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The Honolulu Advertiser
Posted on: Tuesday, June 20, 2006

Lack of blood test in crash an issue

By Peter Boylan
Advertiser Staff Writer


To read the law regarding mandatory testing in the event of an accident resulting in injury or death, go to capitol.hawaii.gov

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Honolulu police officers investigating a fatal June 12 collision involving a tour bus driver did not invoke a Hawai'i law that authorizes police to compel a motorist to undergo a blood test after an accident with a fatality or serious injury.

A police official said the department considers differently each instance in which a driver involved in a fatal crash refuses to give blood, saliva, urine, or submit to a field sobriety test.

In analyzing each case, the department points to one phrase in the statute that mandates an officer have probable cause before forcing a blood test and that the blood be drawn in a "reasonable manner."

"What is a reasonable manner? What's reasonable is really a case-to-case issue," said police spokesman Capt. Frank Fujii. "It's discretionary and that's the problem we're having."

Steve Oshiro, a Roberts Hawaii tour bus driver, collided head-on with a sport utility vehicle on June 12. The driver of the SUV, 41-year-old Corey Voss of Kane'ohe, was killed.

Oshiro refused a request from officers on the scene to take a field sobriety test or to submit to tests for drugs or alcohol. He later refused a request for a blood test from Roberts Hawai'i and was fired. Oshiro was arrested on suspicion of third-degree negligent homicide, a misdemeanor, and released.

Fujii referred further questions about the application of the statute by Honolulu police to the city's attorney. Corporation counsel Carrie K.S. Okinaga did not return a message seeking comment yesterday nor did she respond to two messages sent through a city spokesman.

Police on the Big Island and Maui conduct forcible blood extractions on drivers involved in crashes resulting in injury or death, according to Sgt. Dexter Veriato of the Hawai'i County Police Department and Lt. Jeffrey Tanoue of the Maui Police Department.

Acting Kaua'i Police Chief Clayton Arinaga said police on the Garden Isle also conduct forcible blood extractions on drivers involved in collisions with injuries.


State law officials say the law is clear and that every fatal collision requires the collection of a blood or urine sample from a driver refusing a field sobriety test. The controversy arises when the statute has to be interpreted by officers on the scene of a fatal or critical collision, the officials said.

"There is the authority to require someone to give up a blood sample," said state Attorney General Mark Bennett, answering a question about the law at an unrelated news conference on laws regarding highly intoxicated drivers and minors caught drinking illegally. He declined to comment on the current case.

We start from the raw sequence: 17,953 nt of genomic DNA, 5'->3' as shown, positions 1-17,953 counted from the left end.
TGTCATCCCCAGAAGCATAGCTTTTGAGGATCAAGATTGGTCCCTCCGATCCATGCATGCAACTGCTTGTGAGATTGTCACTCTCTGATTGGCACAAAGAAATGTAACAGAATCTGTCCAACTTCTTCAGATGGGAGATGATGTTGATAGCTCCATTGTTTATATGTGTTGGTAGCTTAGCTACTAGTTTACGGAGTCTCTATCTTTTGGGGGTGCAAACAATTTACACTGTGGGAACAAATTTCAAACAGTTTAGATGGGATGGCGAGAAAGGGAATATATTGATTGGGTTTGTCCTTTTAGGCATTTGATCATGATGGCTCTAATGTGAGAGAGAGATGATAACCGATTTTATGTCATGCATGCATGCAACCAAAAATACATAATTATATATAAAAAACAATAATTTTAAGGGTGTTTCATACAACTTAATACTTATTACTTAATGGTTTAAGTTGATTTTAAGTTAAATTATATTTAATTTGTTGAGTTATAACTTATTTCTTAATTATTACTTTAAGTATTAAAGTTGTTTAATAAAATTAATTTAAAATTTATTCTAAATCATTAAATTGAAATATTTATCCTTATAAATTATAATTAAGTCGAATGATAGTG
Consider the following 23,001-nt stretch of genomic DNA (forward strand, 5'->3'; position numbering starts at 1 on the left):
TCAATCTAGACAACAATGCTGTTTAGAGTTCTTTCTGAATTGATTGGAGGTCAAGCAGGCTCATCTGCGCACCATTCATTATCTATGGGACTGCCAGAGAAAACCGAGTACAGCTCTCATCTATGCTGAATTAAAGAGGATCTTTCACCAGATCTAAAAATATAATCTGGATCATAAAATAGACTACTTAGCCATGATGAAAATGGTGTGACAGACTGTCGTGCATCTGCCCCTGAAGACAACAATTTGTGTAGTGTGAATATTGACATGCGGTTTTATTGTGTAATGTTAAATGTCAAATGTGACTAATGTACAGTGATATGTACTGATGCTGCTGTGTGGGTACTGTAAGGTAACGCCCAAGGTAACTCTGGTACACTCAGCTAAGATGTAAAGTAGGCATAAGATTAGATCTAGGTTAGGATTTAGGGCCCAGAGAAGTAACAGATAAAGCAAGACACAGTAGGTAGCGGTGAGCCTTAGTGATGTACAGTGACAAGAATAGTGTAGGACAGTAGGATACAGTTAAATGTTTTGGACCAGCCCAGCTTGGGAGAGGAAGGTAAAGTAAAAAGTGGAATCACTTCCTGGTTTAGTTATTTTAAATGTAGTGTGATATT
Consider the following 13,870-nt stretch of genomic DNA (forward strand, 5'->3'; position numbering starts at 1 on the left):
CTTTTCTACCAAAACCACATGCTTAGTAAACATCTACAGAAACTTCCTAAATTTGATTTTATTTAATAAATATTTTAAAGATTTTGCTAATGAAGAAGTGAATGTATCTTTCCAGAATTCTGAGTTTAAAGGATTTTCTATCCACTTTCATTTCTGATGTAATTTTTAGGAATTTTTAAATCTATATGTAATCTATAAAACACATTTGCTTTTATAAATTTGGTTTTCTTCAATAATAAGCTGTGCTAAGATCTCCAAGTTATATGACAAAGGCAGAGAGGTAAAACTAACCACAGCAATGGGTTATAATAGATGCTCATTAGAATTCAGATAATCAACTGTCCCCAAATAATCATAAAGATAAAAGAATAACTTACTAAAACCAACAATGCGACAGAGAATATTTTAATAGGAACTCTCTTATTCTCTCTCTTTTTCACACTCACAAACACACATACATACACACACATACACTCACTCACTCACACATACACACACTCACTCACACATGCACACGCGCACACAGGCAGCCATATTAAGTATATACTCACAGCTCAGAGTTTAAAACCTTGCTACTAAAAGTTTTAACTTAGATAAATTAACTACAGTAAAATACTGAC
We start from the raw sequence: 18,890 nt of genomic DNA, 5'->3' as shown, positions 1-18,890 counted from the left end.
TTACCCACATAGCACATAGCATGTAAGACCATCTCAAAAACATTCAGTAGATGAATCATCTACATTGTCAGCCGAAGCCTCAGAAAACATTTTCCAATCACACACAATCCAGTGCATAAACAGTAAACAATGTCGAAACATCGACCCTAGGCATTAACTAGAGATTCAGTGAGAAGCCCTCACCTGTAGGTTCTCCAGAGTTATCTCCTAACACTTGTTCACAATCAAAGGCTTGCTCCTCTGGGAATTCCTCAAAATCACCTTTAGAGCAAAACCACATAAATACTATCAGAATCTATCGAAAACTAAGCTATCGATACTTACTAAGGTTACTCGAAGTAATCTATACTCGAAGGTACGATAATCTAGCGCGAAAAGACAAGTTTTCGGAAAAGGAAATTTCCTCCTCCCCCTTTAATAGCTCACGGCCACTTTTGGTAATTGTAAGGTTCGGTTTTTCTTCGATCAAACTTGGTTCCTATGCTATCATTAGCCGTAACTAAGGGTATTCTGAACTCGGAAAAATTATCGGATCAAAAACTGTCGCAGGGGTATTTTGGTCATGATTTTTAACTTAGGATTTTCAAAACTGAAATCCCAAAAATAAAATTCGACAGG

"The law on the books is adequate and it is a matter of whether the law is being complied with and if there is enough education about how to go about drawing blood and the circumstances that require it," he said.

City Prosecutor Peter Carlisle also was asked about the lack of a sobriety test at the news conference. He declined comment, citing an ongoing criminal investigation that has not been sent to prosecutors for charges.

"There is a law that says if there is death or serious bodily injury then there is a requirement that police draw blood and there is some controversy regarding that," he said. "Again, until I look at the facts of that particular case I am not at liberty to talk about that."

However, he said, "The statute is on the books and needs to be complied with and there are certain predicates required for the use of that statute. What those predicates are and whether they were followed recently is a matter in a pending case."

Carlisle added that the issue has come up before, in the case of Clyde Arakawa, a Honolulu police officer at the time of a crash that left a woman dead.

Arakawa received a 20-year prison sentence April 22, 2003, in the death of Dana Ambrose, 19, who was killed on Oct. 7, 2000, on the Pali Highway.

Arakawa, who had consumed 11 beers in six hours, plowed into her car as it crossed School Street.


Former Honolulu police Chief Lee Donohue acknowledged that police officers gave special "courtesies" to Arakawa after KHON television news broadcast video of Arakawa walking freely around the collision scene and an officer putting his arm briefly around Arakawa.

The police union notified a lawyer, who went to the crash scene. Six officers were eventually suspended or demoted for their handling of the case.

In the Arakawa case "there was a person involved in an accident causing death or serious bodily injury who was not forced to give blood. That didn't end up ultimately having an impact on the case because there was another way to find that ... but it is a fair question that requires an answer but it is premature for me to answer at this time," Carlisle said.

Advertiser Neighbor Island Editor Christie Wilson and staff writer Treena Shapiro contributed to this report.

Reach Peter Boylan at pboylan@honoluluadvertiser.com.